Sullivan said there is no record of the wall ever being maintained, and the original builder is not known.
“It’s amazing that it survived all this time,” he said. “It could fail at any time.”
In 2012 the erosion of grout between the wall’s blocks that hold back the most sand above the shoreline created sinkholes. That came after a restoration project for much of Waikiki Beach replaced sand that had been drawn out to sea by waves and currents.
DLNR attempted to shore up the groin after the sinkhole problem by stacking about 45 sandbags, each weighing 3,000 pounds, on the Ewa side of the wall’s shoreward end to help prevent the wall, which is 8 feet high at its shoreward base, from toppling over. However, wave and current forces have displaced the top row of sandbags.
Most of the new groin designs call for a 160- to 280-foot-long T- or L-shaped concrete wall armored with boulders sloping down both sides.
As part of the report, DLNR retained local waterman and ocean recreation expert John Clark to assess potential impacts of the groin replacement plan on ocean conditions and ocean recreation activities.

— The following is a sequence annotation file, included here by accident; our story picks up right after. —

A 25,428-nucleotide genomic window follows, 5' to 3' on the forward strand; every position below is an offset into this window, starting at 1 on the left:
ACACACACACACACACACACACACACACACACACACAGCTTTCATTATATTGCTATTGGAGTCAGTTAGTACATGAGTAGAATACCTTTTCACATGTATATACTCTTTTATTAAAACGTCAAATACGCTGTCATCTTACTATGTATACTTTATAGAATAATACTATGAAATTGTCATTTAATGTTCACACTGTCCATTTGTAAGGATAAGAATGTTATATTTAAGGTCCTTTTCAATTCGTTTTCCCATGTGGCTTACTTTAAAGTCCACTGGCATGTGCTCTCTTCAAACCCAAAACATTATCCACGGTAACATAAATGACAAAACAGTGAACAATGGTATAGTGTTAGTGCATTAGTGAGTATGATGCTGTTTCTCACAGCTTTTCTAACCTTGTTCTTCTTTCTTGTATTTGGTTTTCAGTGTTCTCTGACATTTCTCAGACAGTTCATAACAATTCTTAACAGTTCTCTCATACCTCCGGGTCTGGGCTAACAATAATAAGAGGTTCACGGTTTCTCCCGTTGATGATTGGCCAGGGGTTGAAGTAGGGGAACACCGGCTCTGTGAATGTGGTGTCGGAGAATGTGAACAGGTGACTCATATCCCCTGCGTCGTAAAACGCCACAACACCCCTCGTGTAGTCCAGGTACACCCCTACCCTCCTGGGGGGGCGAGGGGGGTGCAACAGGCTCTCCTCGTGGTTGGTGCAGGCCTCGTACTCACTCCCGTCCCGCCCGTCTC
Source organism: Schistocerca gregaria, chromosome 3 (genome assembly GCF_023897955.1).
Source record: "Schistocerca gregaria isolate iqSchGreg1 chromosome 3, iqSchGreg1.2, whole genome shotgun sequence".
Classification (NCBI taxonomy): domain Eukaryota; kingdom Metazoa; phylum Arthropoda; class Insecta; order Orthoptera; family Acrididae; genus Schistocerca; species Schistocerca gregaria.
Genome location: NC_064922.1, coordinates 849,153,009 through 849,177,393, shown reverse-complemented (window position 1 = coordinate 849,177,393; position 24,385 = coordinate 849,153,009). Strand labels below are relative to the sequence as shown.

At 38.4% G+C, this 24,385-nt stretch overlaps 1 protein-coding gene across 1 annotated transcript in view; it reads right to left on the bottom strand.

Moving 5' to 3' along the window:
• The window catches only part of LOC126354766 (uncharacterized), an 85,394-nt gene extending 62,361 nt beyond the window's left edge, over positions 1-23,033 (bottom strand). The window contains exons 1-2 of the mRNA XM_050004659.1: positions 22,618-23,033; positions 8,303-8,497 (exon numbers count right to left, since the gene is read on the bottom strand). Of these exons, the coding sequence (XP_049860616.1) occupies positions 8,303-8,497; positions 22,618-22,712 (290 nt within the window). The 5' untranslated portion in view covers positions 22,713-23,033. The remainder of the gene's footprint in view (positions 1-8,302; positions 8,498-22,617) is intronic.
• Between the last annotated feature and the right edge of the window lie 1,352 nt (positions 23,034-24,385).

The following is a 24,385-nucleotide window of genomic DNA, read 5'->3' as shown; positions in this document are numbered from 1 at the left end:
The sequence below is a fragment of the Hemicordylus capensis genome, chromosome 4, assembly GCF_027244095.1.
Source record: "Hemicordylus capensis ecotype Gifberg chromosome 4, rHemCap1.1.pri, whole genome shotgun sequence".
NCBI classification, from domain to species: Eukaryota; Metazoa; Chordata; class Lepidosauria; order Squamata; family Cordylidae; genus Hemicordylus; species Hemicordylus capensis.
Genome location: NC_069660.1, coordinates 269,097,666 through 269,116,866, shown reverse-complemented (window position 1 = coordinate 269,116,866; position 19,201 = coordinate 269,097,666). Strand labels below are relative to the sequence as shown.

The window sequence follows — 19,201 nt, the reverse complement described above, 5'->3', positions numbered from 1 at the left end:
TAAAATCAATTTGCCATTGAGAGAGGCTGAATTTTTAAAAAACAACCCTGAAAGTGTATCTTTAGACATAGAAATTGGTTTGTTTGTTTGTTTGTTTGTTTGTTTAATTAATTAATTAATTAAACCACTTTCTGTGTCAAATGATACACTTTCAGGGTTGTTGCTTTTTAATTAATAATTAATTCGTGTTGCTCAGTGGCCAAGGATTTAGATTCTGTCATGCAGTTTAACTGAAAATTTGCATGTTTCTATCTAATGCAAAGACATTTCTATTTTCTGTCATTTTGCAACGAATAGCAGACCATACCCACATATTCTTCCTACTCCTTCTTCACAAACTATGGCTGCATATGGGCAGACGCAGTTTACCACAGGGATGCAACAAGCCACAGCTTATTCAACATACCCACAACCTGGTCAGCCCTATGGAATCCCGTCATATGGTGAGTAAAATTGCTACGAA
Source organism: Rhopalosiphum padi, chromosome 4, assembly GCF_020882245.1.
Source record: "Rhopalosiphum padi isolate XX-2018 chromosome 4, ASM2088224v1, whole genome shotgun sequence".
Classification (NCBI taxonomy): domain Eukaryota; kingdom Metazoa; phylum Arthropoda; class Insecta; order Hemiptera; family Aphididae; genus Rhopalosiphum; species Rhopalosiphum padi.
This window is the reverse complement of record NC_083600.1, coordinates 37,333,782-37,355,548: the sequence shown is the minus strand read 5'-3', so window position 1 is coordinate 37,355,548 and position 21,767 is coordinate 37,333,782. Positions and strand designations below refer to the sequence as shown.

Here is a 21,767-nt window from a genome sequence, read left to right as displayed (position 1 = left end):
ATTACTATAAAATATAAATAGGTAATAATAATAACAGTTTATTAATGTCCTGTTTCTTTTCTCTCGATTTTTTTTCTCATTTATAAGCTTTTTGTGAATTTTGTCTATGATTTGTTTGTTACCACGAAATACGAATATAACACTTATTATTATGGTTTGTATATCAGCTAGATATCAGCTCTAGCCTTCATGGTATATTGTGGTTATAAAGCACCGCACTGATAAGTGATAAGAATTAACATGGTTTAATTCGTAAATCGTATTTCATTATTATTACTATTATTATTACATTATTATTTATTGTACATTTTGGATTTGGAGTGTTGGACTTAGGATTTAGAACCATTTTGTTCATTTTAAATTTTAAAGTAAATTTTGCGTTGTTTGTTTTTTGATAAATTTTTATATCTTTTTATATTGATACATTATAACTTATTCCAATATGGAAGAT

Clark’s report surveyed about two dozen Waikiki Beach users including surfers, catamaran operators and lifeguards. Clark reported that most respondents said replacing the groin is a good idea, though some object to new groin designs.
City lifeguards raised a concern about a wider groin made of boulders as a potential hazard for tourists who might walk on and jump from the structure. Lifeguards also said waves during high surf could wash people off the new groin.
“It will introduce a new risk to Waikiki that will create additional injuries and rescues,” Clark’s report said.
Stuart Coleman, Hawaiian Islands manager for the Surfrider Foundation, said this week in an email that something needs to be done to address the deteriorating groin, and he supports replacement after consulting with UH Sea Grant and other groups.
“We feel that this replacement is necessary and reasonable, especially because the old (wall) is literally falling down,” he said.